By DeeDee Hughes, Staff Writer

I’m new to Boston and a freshman painting major here at BU. “The Art Equation is a column all about exploring and breaking down Boston’s vast art scene. Join me as I discuss museum exhibits, find local artists, and ponder all of the bizarre intricacies of the fine art world. 

./PHOTO BY DeeDee Hughes

Browse through the MFA’s latest exhibit, showcasing costumes worn by Hollywood actresses in the 1930s and 1940s./PHOTO BY DeeDee Hughes

Art museums can be really boring. I’m an art major, and even I hate going sometimes. There is modern art that is impossible to understand, overwhelming amounts of information on pieces of art no one has ever heard of, and a uniform, impenetrable silence.

However, museums also show exhibits that cross industry lines and explore worlds that are not traditionally thought of as art. A prime example at the moment is one of the Museum of Fine Arts’s latest exhibits, Hollywood Glamour: Fashion and Jewelry from the Silver Screen.

This quaint and quirky exhibit opened Sept. 9 and will continue to be on display through March 2015. It consists of Hollywood actresses’ movie costumes and jewelry in the 1930s and 1940s, as well as photographs of many starlets such as Gloria Swanson and Mae West. Indeed, the exhibit is full of big names. Famous photographer Edward Steichen took many of the photographs on display and Coco Chanel is one of the featured designers.

While the exhibit is only a single room and quite difficult to locate among the vast array of galleries, it’s transformative. Unlike the rest of the well-lit and airy museum, the room is dark and cavernous. There is a black and white film rolling in the back, along with soft, jazzy music.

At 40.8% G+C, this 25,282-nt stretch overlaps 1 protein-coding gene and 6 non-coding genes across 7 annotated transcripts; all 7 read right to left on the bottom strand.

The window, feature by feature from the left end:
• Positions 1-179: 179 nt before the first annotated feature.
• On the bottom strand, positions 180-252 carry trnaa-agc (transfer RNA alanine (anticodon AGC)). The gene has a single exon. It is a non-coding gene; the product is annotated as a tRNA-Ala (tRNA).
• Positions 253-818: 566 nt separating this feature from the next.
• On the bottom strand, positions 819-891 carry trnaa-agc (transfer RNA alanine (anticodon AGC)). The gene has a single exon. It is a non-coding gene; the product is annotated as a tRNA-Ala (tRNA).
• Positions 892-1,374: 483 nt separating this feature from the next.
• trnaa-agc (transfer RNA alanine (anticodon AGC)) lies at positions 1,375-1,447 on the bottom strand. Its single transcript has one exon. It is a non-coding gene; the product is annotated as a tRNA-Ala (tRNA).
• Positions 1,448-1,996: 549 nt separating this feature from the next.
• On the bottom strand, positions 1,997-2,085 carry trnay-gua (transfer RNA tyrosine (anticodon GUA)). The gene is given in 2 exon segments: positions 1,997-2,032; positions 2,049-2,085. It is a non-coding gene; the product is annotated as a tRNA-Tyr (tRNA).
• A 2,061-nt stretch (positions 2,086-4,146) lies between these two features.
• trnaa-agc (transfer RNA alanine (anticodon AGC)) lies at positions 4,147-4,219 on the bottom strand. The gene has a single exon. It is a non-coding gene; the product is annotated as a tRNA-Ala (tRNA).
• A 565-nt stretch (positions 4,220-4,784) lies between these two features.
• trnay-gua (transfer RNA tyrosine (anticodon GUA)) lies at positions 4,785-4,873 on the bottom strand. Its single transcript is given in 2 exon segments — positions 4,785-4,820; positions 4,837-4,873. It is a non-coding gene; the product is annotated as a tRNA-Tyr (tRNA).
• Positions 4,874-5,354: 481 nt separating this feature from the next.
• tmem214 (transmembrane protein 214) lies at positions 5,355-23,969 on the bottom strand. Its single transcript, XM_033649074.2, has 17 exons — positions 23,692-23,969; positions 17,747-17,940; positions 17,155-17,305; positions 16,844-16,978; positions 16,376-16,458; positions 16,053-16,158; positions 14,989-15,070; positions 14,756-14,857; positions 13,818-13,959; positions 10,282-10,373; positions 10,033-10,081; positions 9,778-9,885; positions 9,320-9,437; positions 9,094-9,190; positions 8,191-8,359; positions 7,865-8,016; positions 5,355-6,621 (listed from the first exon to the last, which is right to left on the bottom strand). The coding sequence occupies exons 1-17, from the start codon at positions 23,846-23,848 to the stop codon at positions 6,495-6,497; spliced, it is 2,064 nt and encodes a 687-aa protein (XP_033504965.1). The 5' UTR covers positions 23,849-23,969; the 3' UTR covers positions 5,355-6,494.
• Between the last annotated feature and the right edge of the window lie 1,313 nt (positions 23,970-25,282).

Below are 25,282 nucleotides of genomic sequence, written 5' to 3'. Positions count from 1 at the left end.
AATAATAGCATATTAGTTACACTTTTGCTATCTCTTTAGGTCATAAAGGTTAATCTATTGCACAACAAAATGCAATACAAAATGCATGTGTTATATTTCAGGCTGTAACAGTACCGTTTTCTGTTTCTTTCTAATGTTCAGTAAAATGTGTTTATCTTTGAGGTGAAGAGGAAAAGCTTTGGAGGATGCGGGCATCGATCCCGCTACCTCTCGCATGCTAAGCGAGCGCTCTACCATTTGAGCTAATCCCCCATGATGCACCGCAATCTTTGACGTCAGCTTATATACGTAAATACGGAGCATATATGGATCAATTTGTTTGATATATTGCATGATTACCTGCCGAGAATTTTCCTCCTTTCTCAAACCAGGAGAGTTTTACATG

The displays seem to disappear into the darkness, letting the viewer slowly meander their way through a room full of sparkling dresses and jewels dripping with luxury. A step into the gallery is very much like a step back in time, and a step farther away from the traditional idea of visual art.

Instead of focusing on a single medium or meaning, the exhibit ranges from fashion to film to photography. It touches on various issues in the ’30s and ’40s. The introduction comments briefly on the beginning of World War II as well as the evolution of the film industry, which put an end to the high glamour of the clothes and jewelry displayed in the gallery. However, the goal of the exhibit is to explore the rise and height of designers and fashion in Hollywood, and it does so quite thoroughly.

So, whether you are a history buff, an artist, a fashionista, or simply a lover of sparkly things, go check it out. It is an exhibit that is successfully conceptualized and executed for a wide range of audiences. If you really love it, the museum offers weekly discussions with the curators all throughout October.